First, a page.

Oakland Raiders Coaches: 1st Quarter Report Card
John Doublin – Oct 10, 2012
The Oakland Raiders' bye week is over and preparations for the Atlanta Falcons have begun. There are injured players returning to practice, and Raider Nation is filling with hope and expectations are rising once again.
Looking back on the first four games, one can't help but find problems with this team. There are issues at every level of the team, from the third stringers, to the coaching staff.
As the Raider get ready to fly to Georgia, it's time to grade the performance of the coaching staff. Some of the follow grades will surprise you, some will not.
Johnny Holland-Linebackers: B-
The most improved squad on the Raiders' defense is the linebacking corps. There are two new starters and a new scheme, but Holland has most of the linebackers playing much better than last year. If Rolando McClain were showing some desire and willingness to actually put in an effort, this could easily go from a "B-" to an "A-." Unfortunately, You can't coach desire.
Terrell Williams-Defensive line: C-
The rush defense is better, but there is virtually zero pass rush. Last season, the Raiders defensive line tallied more sacks than all but one defensive line in the entire NFL, (Steelers). The reason for the drop off is partially due to a new scheme and a new coach, but there's no time for excuses. When you consider what former Raiders' defensive line coach, Mike Wafule is doing in St. Louis, it's clear the Raiders' front four could be doing much better.
Clayton Lopez and Johnnie Lynn-Defensive backs: C-
Lopez and Lynn get a bit of a pass due to losing their two starting cornerbacks to injury. The Raiders are playing too soft on every down, but Lopez and Lynn can only call the coverages they're ordered to by Jason Tarver. However, there is still the matter of coaching better fundamentals, like ball-awareness, pursuit angles and tackling.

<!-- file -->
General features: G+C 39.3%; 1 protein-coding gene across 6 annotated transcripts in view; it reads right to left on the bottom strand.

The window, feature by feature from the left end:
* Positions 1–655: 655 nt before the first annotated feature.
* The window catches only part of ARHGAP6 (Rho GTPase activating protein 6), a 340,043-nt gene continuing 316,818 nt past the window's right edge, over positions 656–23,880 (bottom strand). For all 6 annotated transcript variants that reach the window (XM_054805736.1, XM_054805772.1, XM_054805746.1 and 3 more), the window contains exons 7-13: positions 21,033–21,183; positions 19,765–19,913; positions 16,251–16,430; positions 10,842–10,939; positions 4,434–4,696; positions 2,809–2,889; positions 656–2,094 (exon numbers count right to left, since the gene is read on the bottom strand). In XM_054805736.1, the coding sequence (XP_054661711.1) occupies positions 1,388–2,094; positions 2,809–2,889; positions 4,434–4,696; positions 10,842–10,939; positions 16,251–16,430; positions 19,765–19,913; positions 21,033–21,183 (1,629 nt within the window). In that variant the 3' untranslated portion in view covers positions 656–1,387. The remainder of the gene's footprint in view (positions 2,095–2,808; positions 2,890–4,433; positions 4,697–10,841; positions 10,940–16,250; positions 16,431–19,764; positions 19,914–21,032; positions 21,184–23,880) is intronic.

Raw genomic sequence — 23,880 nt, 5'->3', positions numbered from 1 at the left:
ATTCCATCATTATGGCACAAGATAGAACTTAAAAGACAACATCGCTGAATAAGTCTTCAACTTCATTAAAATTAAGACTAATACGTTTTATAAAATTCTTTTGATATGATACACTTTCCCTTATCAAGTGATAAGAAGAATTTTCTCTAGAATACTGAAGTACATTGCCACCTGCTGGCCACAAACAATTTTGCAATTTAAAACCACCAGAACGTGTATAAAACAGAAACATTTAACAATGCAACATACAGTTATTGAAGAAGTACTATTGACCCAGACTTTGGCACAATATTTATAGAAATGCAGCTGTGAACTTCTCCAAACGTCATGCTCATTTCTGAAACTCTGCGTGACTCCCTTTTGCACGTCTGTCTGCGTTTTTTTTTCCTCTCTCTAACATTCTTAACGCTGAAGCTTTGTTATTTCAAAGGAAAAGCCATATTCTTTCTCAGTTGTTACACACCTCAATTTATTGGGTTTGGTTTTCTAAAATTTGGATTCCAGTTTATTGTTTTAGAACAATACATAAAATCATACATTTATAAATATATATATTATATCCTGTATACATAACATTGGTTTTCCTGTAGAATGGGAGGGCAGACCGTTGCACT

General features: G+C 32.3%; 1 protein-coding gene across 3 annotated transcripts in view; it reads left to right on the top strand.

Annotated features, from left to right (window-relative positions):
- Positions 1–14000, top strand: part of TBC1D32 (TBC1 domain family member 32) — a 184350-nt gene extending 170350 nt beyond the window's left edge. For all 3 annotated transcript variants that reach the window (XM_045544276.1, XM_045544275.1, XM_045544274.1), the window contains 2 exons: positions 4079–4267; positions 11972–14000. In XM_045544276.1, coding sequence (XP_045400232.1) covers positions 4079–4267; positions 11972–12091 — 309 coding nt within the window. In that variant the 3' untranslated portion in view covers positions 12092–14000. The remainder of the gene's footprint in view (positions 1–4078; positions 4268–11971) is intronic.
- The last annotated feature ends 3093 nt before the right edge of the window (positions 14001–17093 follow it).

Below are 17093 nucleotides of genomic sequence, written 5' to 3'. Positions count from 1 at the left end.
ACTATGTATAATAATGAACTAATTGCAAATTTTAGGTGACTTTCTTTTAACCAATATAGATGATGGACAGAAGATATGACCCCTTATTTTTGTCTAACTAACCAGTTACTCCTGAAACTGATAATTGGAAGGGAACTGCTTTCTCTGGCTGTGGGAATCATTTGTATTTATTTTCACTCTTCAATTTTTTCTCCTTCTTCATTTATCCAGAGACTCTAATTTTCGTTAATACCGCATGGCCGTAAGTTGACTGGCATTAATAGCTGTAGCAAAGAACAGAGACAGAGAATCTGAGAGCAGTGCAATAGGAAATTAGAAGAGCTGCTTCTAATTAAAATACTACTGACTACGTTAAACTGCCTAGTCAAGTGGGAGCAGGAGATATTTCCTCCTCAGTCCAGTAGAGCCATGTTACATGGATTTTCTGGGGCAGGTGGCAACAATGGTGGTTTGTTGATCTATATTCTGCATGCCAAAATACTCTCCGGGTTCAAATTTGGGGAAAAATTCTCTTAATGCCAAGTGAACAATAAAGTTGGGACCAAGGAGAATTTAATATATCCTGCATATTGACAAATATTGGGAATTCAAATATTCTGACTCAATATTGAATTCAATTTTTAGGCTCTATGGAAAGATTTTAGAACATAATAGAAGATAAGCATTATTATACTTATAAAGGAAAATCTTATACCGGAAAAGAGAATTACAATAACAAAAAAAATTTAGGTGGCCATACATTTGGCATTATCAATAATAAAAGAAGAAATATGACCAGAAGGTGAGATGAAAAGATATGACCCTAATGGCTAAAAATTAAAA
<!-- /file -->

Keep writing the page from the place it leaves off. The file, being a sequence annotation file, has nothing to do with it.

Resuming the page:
Jason Tarver-Defensive coordinator: C-
Again, the rush defense is better, but the pass coverage and pass rush are much worse than last year. Fundamentals such as tackling and pursuit angles aren't much better either. The Raiders are still making a lot of the mistakes fans saw last season.
Perhaps the most glaring weakness right now is coach Tarver's inability to adjust on the fly. This must improve if the Raiders hope to deliver on the promise of a "new era of excellence," rather than a "new era of ineptitude."
Steve Hoffman-Special Teams coordinator: D
After the debacle in Week-1, this grade was an "F." However, Hoffman has gotten to work and improved the special teams from where they were on that horrible day. The return game and coverage teams are more consistent, but still not anywhere close to as good as they were under John Fassel, (now in St. Louis as well).
John DeFillipo-Quarterbacks: B+
The only reason DeFillipo doesn't get an "A" is because he was handed a talented, experienced quarterback that is making him look good. That said, DeFillipo still has to coach Carson Palmer on the concepts of the offense and on getting all of the reads right. He's done that.
Kelly Skipper-Runningbacks: C
Last year, Skipper was given an "A+" for his work with Darren McFadden and Michael Bush. However, Bush is gone and McFadden is simply not catching on to the new zone scheme, (not surprising). The scheme is simply not suited for McFadden, but it is still Skipper's job to teach the proper way to run the scheme to the runningbacks—that isn't happening. This "C" will improve if McFadden suddenly "gets it," or if the scheme reverts back to what McFadden does best—get up field.
Mark Hutson-Tight ends: B-